Friday, May 06, 2016
The Spiral Staircase (Robert Siodmak)
Robert Siodmak's The Spiral Staircase, an oddly neglected noir, begins with an act of shared voyeurism: people gathered at a hotel's darkened dance hall to watch the latest of novelties, a motion picture (D.W. Griffith's 1912 silent The Sands of Dee, doubling as William Heise's 1896 The Kiss*). Siodmak's camera rises to the floor above to witness another wordless drama unfold; a young woman with a slight limp preparing for bed. She opens her closet door, pulls out a nightgown, steps back; the camera moves in on a row of hung dresses, and Siodmak cuts to the closeup of an eye, zooms in on the eye ostensibly glaring at the woman though we aren't fooled for a second: the eye is really glaring at us, daring us to cry out a warning to her.
A pair of hands struggle to find their way out of the nightgown's sleeves. Suddenly they flutter like a pair of distressed sparrows; on the makeshift screen down below a drowned woman is carried out of the ocean. The watching audience hears a loud thump and crash and looks up; the movie is stopped, the noise investigated.
*(Interesting trying to winkle out the reason for the substitution: presumably Siodmak wanted to cut from the image of a woman strangling to the image of the woman drowned in The Sands of Dee, same time he needed an excuse for a woman to undress above a movie audience--hence the hotel ballroom repurposed as movie theater, with player piano lightly burlesquing the melodrama both onscreen and above the audience's heads)
Often cited as one of the best thrillers Alfred Hitchcock never directed, Siodmak's film (adapted from Ethel Lina White's crime fiction Some Must Watch) is also arguably one of the earliest if not the earliest example of a thriller whose potential victim is handicapped.** Beautiful Helen (Dorothy McGuire) is the mute live-in companion of wealthy Mrs. Warren (Ethel Barrymore) in the latter's mammoth Victorian mansion. She's the object of either pity or desire--pitied by nearly everyone (Rhys Williams and Elsa Lanchester as handyman and housekeeper Mr. and Mrs. Oates; Rhonda Fleming as Blanche, the harassed secretary; George Brent and Gordon Oliver as Professor Albert Warren, the mansion's acting patriarch, and his dissipated brother Steve; Sara Allgood as Mrs. Warren's sorely tried nurse; James Bell as the dim local constable), desired by at least two (Kent Smith as the blandly handsome Dr. Parry and, presumably, the killer). People talk past her or condescendingly to her, often putting words and thoughts in her unspeaking mouth; her eyes suggest a pained forbearance that suffers silently their presumption.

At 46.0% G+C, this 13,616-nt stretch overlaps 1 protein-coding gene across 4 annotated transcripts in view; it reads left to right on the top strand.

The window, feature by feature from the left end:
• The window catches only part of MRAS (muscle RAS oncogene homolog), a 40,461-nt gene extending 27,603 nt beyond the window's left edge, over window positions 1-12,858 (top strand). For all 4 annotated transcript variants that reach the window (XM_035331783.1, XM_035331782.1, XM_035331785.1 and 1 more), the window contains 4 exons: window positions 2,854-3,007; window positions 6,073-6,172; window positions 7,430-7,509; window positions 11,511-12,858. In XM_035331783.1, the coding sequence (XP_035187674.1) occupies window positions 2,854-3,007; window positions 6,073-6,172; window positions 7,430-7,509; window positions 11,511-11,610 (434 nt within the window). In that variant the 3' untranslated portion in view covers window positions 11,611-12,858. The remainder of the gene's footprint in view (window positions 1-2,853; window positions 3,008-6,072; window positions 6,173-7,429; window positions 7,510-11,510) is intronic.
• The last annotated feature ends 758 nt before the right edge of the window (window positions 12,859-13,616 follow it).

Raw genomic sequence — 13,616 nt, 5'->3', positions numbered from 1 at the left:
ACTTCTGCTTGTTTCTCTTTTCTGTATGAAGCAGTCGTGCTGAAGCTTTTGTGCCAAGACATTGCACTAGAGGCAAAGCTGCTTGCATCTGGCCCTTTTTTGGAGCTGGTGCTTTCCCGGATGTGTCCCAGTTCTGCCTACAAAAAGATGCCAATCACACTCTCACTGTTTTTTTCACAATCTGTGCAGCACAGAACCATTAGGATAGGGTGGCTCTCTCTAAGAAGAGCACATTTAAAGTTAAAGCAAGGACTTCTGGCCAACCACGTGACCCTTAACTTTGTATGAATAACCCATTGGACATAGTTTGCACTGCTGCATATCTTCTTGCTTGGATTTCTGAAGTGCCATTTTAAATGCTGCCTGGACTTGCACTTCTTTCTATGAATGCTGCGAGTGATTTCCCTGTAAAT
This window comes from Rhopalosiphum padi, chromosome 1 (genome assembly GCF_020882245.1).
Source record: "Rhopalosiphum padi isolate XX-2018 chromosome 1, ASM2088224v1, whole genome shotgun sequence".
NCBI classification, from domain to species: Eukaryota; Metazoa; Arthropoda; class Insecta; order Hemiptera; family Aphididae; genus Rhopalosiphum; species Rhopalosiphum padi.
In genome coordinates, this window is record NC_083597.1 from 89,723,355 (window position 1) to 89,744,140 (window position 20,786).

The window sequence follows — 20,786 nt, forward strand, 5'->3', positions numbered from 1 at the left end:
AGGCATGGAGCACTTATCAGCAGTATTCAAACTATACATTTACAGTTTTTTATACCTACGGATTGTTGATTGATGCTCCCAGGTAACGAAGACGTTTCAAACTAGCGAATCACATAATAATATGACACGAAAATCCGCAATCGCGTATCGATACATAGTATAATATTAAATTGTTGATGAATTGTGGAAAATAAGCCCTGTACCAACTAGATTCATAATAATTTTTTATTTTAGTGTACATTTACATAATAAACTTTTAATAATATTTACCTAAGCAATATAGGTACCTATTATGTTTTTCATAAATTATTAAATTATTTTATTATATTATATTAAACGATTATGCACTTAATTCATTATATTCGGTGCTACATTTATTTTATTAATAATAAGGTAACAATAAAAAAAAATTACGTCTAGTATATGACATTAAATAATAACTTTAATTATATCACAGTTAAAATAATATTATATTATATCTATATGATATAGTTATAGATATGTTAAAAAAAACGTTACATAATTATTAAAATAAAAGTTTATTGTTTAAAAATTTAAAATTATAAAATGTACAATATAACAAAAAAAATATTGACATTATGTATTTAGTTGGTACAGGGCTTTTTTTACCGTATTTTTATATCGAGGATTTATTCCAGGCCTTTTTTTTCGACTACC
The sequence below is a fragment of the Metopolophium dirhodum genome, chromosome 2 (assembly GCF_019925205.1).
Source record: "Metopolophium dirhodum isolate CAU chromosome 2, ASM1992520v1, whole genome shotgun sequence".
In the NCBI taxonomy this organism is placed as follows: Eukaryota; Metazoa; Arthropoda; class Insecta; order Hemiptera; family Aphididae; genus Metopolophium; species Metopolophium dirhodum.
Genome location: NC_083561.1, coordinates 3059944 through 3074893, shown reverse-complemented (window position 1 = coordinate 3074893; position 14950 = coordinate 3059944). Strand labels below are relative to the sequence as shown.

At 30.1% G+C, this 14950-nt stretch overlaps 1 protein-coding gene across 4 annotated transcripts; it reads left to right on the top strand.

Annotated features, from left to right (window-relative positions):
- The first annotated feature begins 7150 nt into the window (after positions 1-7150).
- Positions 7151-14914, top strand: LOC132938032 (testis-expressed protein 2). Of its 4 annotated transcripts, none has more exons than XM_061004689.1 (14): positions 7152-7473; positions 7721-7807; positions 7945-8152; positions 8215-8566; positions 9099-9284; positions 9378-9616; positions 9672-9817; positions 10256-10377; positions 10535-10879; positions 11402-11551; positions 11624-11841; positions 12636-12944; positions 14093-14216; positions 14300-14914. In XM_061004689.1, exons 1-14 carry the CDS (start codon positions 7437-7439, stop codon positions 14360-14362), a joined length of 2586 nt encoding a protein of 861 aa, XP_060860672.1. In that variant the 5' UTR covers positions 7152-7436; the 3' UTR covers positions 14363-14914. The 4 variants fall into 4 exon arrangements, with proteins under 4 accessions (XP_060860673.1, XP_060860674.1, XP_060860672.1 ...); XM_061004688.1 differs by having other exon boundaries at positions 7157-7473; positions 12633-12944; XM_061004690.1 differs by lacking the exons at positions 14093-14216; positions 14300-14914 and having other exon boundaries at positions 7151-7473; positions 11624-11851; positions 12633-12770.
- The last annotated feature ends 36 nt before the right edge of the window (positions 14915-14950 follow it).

**(In the novel Helen is normal, but the changes wrought by screenwriter Mel Dinelli don't feel like mere gimmicks to render the heroine more vulnerable: targeting disabled women is made part of the killer's M.O., and the contrast between flawed and flawless, weak and strong becomes a major theme).
Parry's professed love for Helen seems particularly problematic: at one point he bullies her, hoping to replicate the trauma that rendered her mute and cure her, only to end up seeming needlessly cruel. You wonder at the doctor's methods--perhaps we're meant to wonder at the couple's future prospects; perhaps we're meant to doubt the effectiveness of any 'normal' person no matter how well-meaning trying to help. In any case Dr. Blandly Handsome seems less bland after this scene, but not in a flattering way.
Only one other person is able to see Helen as a whole (as opposed to defective) human being. Barrymore's Mrs. Warren is a monumental lady, every bit as storied and detailed as her mansion, and other than Helen the most perceptive person in the household. Unlike those who like to guess at Helen's thoughts and feelings, Mrs. Warren talks to her as if she were perfectly capable of responding (the old woman has apparently learned--as do we, eventually--to read the girl's expressions and body language). She bosses Helen around but her bossiness is more playful than abusive; without uttering an explicit word the two sketch a great mutual affection, with Helen willing to spoil Mrs. Warren rotten and Mrs. Warren so worried for her friend ('companion' feels inadequate, somehow) that she urges Helen to flee, for safety's sake.